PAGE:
If you don’t LOVE running, or the sport of endurance racing, then looking elsewhere for your fitness may be a good idea. If you DO love endurance sports and running marathons, then keep doing them. Just don’t run to get fit, get fit to run. If you want to be the most complete, functional human you can, vary your activity and train outside of the aerobic zone. Search for end ranges of motion. Load those ranges of motions and improve them. Find where your weak points are and work on them with resistance training, yoga, or other similar activities. Strength train. Rock climb. Swim. Sprint. Bike. Paddle board. Where you find variety, you’ll find function. And where you find function, you’ll find fitness.
Click here for References+
1. http://www.ncbi.nlm.nih.gov/pubmed/24567852 Letafatkar A, Hadadnezhad M, Shojaedin S, Mohamadi E. Relationship between functional movement screening score and history of injury. Int J Sports Phys Ther. 2014 Feb;9(1):21-7. PubMed PMID: 24567852; PubMed Central PMCID: PMC3924605.
2. http://www.ncbi.nlm.nih.gov/pubmed/24662154 Loudon JK, Parkerson-Mitchell AJ, Hildebrand LD, Teague C. Functional movement screen scores in a group of running athletes. J Strength Cond Res. 2014 Apr;28(4):909-13. doi: 10.1097/JSC.0000000000000233. PubMed PMID: 24662154.
3. http://www.ncbi.nlm.nih.gov/pubmed/22201691 Astorino TA, Allen RP, Roberson DW, Jurancich M. Effect of high-intensity interval training on cardiovascular function, VO2max, and muscular force.
J Strength Cond Res. 2012 Jan;26(1):138-45. doi: 10.1519/JSC.0b013e318218dd77. PubMed PMID: 22201691.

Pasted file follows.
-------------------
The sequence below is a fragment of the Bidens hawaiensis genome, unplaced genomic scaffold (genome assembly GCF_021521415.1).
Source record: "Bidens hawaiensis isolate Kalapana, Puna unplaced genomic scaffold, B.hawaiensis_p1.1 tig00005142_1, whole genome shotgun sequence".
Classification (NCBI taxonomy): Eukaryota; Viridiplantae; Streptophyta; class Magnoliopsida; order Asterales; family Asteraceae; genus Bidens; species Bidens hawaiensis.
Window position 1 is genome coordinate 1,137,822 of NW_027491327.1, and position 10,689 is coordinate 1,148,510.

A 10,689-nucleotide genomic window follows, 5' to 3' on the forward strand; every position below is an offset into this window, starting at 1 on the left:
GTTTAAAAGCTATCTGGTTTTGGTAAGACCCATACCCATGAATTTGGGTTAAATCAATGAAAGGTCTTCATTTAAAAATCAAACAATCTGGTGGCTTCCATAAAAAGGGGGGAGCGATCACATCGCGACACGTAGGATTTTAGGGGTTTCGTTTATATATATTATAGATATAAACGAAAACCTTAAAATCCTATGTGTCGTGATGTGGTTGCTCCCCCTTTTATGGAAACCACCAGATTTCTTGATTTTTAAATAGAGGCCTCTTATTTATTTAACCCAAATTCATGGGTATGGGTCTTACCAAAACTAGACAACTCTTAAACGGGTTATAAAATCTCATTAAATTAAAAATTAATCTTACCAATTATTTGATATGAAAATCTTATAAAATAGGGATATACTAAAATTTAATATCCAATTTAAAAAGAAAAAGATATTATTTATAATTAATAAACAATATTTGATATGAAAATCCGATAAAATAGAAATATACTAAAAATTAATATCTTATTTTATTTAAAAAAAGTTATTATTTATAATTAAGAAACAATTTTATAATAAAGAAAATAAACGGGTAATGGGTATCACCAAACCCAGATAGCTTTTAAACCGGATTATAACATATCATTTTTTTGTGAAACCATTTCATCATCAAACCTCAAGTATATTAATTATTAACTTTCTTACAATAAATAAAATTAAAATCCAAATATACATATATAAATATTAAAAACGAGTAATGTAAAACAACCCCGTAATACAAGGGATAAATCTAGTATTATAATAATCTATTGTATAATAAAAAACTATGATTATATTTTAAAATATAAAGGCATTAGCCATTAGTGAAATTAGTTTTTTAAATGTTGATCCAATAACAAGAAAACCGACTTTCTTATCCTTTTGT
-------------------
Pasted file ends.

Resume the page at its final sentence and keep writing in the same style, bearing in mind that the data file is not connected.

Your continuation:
4. http://www.ncbi.nlm.nih.gov/pubmed/16611724 Tulloh L, Robinson D, Patel A, Ware A, Prendergast C, Sullivan D, Pressley L. Raised troponin T and echocardiographic abnormalities after prolonged strenuous exercise–the Australian Ironman Triathlon. Br J Sports Med. 2006 Jul;40(7):605-9. Epub 2006 Apr 12. PubMed PMID: 16611724; PubMed Central PMCID: PMC2564305.
5. http://www.ncbi.nlm.nih.gov/pubmed/24060276 Selassie AW, Wilson DA, Pickelsimer EE, Voronca DC, Williams NR, Edwards JC. Incidence of sport-related traumatic brain injury and risk factors of severity: a population-based epidemiologic study. Ann Epidemiol. 2013 Dec;23(12):750-6. doi: 10.1016/j.annepidem.2013.07.022. Epub 2013 Sep 20. PubMed PMID: 24060276; PubMed Central PMCID: PMC4021712.
6. http://www.ncbi.nlm.nih.gov/pubmed/24565467 Stenroos AJ, Handolin LE. Alpine skiing injuries in Finland – a two-year retrospective study based on a questionnaire among Ski racers. BMC Sports Sci Med Rehabil. 2014 Feb 24;6(1):9. doi: 10.1186/2052-1847-6-9. PubMed PMID: 24565467; PubMed Central PMCID: PMC3974042.